SEATTLE — Backers of an effort to legalize and regulate recreational marijuana use in Washington state submitted more than 340,000 signatures to try to qualify their initiative on Thursday, a move protested by some legalization supporters who say the proposal harms medical marijuana patients.

About a dozen protesters carried signs that read “Legalize, not penalize,” and shouted as members of New Approach turned in signatures for Initiative 502 to the Legislature.

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“New Approach, telling lies, we don’t want your DUIs,” the protesters chanted, occasionally interrupting the supporters’ efforts to speak to reporters.

The protesters, especially medicinal marijuana users, took issue with an element of the initiative that would make it illegal for a motorist to have more than 5 nanograms of THC per milliliter of blood in their system. THC is the active ingredient of cannabis.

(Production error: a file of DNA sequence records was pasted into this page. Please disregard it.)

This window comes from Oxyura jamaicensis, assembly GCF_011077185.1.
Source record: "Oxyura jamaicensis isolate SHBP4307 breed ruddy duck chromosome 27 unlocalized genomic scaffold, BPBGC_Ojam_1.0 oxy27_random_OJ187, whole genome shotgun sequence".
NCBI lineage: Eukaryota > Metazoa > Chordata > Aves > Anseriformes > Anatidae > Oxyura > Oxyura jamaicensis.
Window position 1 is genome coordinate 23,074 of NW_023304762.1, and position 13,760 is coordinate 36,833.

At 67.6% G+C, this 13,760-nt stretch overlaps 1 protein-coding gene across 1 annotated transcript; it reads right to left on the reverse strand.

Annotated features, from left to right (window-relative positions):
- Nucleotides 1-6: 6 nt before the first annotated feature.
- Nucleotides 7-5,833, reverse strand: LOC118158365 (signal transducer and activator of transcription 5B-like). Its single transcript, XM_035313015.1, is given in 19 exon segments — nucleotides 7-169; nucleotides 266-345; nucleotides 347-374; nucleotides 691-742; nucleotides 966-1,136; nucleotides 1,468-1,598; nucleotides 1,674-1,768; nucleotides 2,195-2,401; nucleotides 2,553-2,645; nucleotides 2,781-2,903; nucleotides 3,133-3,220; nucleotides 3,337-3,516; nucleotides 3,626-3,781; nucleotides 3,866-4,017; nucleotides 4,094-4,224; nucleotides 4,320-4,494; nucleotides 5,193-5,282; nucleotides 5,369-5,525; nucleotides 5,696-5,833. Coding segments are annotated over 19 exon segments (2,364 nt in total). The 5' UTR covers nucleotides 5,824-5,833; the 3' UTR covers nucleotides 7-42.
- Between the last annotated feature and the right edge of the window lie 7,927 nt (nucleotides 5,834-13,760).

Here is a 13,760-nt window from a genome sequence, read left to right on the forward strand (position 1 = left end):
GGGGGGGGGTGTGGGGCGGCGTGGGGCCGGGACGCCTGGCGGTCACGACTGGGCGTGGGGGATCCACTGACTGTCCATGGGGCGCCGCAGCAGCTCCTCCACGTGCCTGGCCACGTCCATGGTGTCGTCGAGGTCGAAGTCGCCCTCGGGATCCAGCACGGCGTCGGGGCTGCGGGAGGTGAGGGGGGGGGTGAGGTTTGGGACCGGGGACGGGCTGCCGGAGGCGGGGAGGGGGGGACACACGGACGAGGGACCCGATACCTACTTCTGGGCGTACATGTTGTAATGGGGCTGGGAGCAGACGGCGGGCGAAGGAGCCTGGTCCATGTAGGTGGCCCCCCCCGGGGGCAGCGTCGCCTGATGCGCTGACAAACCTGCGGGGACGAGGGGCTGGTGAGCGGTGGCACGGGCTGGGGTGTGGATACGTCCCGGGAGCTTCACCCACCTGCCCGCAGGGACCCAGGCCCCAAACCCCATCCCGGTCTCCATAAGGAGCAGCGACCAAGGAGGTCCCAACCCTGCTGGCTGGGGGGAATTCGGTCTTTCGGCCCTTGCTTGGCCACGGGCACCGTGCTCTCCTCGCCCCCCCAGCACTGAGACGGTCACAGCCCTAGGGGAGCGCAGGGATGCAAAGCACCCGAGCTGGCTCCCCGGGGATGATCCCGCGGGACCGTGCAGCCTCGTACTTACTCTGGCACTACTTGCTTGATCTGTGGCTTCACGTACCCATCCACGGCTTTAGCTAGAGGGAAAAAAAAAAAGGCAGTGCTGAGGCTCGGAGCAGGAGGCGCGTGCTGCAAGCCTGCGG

“I don’t care if they legalize it, put it in liquor stores. I don’t care if they sell it on street corners and I have to work for a living, that’s cool. What bothers me is they make me a criminal every time I get behind the wheel,” said Michael Allison of Left Coast Cannabis.

Ric Smith is using marijuana while he undergoes dialysis. He had his blood tested after treatment.

“I go to dialysis. I take marijuana because of the cramping and the nausea,” he said. “So after the 5 hour abstinence, I was still 33. Illegal to drive home.”

Proponents insists this is a correctable problem and hope it doesn’t derail the entire initiative.

“What Americans realize is that the war on drugs is not working, we know that it’s a failure,” said Alison Holcomb of New Approach.

Holcomb and fellow proponents of the initiative say not only would legalizing marijuana allow police to concentrate on more important matters, it would also bring in about $215 million a year for the state budget.

Once the initiative goes to the Legislature, lawmakers have to take action during the upcoming 60-day legislative session that begins Jan. 9 or the measure automatically goes to the November ballot.

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Source: KOMO
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